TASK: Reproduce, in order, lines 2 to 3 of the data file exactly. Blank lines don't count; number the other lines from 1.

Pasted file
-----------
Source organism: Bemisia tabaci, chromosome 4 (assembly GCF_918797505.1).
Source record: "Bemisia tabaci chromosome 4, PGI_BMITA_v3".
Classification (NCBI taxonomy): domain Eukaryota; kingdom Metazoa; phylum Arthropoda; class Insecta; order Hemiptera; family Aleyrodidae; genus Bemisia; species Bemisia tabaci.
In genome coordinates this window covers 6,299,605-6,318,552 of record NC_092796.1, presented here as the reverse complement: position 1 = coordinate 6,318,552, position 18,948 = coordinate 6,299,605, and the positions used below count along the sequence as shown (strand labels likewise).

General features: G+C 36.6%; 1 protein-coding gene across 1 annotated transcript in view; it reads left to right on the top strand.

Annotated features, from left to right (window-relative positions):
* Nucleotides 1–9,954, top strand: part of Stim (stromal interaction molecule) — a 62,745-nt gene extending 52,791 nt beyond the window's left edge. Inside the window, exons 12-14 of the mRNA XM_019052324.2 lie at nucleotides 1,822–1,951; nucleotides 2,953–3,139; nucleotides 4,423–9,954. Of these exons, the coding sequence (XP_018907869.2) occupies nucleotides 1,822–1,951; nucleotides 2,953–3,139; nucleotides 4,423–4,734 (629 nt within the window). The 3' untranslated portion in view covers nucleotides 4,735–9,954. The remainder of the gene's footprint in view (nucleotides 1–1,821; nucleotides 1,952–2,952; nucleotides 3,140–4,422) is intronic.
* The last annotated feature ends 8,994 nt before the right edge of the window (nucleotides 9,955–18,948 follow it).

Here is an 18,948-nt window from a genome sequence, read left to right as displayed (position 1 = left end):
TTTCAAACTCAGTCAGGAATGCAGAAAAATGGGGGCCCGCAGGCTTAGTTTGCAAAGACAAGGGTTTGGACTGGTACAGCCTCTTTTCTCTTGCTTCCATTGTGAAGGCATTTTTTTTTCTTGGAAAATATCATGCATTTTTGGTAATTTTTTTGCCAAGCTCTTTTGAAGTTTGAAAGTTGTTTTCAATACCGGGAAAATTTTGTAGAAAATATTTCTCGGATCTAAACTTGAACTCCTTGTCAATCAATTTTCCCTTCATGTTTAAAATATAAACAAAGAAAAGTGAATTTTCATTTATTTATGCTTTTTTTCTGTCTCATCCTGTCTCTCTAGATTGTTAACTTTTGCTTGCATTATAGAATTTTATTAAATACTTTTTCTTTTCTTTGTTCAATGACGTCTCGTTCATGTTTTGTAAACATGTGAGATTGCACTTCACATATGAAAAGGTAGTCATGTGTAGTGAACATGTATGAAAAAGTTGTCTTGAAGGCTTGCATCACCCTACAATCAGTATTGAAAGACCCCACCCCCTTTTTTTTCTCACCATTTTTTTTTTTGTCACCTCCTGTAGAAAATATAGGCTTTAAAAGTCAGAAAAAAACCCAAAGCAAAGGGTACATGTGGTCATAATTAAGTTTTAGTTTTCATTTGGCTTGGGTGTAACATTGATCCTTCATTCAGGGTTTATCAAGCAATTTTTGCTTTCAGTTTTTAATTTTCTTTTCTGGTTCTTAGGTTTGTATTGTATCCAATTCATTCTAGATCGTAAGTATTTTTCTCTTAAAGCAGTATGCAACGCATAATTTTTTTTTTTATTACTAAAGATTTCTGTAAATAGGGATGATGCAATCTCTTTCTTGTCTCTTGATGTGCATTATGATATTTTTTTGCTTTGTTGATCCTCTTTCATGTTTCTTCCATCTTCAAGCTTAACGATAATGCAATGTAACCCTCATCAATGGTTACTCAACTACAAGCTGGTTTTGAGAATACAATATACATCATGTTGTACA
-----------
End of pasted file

Source record: "Bemisia tabaci chromosome 4, PGI_BMITA_v3".
Classification (NCBI taxonomy): domain Eukaryota; kingdom Metazoa; phylum Arthropoda; class Insecta; order Hemiptera; family Aleyrodidae; genus Bemisia; species Bemisia tabaci.